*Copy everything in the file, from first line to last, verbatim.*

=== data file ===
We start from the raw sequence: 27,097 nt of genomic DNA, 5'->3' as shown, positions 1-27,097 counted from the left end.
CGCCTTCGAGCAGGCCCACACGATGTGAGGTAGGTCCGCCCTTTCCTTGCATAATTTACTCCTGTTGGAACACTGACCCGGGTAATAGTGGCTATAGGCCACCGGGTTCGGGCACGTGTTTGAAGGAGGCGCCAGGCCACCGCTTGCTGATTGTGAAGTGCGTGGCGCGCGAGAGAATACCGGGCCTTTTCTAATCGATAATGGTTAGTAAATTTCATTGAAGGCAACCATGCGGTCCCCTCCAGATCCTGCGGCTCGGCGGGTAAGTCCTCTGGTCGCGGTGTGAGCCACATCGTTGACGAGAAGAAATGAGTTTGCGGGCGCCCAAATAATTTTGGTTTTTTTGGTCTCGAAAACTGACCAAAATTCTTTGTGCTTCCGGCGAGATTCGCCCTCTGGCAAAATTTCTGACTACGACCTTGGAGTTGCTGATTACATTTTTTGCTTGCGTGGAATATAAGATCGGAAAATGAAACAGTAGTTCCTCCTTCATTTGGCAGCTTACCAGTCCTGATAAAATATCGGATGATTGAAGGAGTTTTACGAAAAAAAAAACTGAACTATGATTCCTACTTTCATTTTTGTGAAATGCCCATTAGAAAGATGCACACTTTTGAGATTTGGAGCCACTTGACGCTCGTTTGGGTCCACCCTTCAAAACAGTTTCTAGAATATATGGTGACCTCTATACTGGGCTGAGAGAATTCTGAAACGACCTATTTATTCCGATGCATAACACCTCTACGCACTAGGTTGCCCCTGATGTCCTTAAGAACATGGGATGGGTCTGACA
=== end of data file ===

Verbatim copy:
We start from the raw sequence: 27,097 nt of genomic DNA, 5'->3' as shown, positions 1-27,097 counted from the left end.
CGCCTTCGAGCAGGCCCACACGATGTGAGGTAGGTCCGCCCTTTCCTTGCATAATTTACTCCTGTTGGAACACTGACCCGGGTAATAGTGGCTATAGGCCACCGGGTTCGGGCACGTGTTTGAAGGAGGCGCCAGGCCACCGCTTGCTGATTGTGAAGTGCGTGGCGCGCGAGAGAATACCGGGCCTTTTCTAATCGATAATGGTTAGTAAATTTCATTGAAGGCAACCATGCGGTCCCCTCCAGATCCTGCGGCTCGGCGGGTAAGTCCTCTGGTCGCGGTGTGAGCCACATCGTTGACGAGAAGAAATGAGTTTGCGGGCGCCCAAATAATTTTGGTTTTTTTGGTCTCGAAAACTGACCAAAATTCTTTGTGCTTCCGGCGAGATTCGCCCTCTGGCAAAATTTCTGACTACGACCTTGGAGTTGCTGATTACATTTTTTGCTTGCGTGGAATATAAGATCGGAAAATGAAACAGTAGTTCCTCCTTCATTTGGCAGCTTACCAGTCCTGATAAAATATCGGATGATTGAAGGAGTTTTACGAAAAAAAAAACTGAACTATGATTCCTACTTTCATTTTTGTGAAATGCCCATTAGAAAGATGCACACTTTTGAGATTTGGAGCCACTTGACGCTCGTTTGGGTCCACCCTTCAAAACAGTTTCTAGAATATATGGTGACCTCTATACTGGGCTGAGAGAATTCTGAAACGACCTATTTATTCCGATGCATAACACCTCTACGCACTAGGTTGCCCCTGATGTCCTTAAGAACATGGGATGGGTCTGACA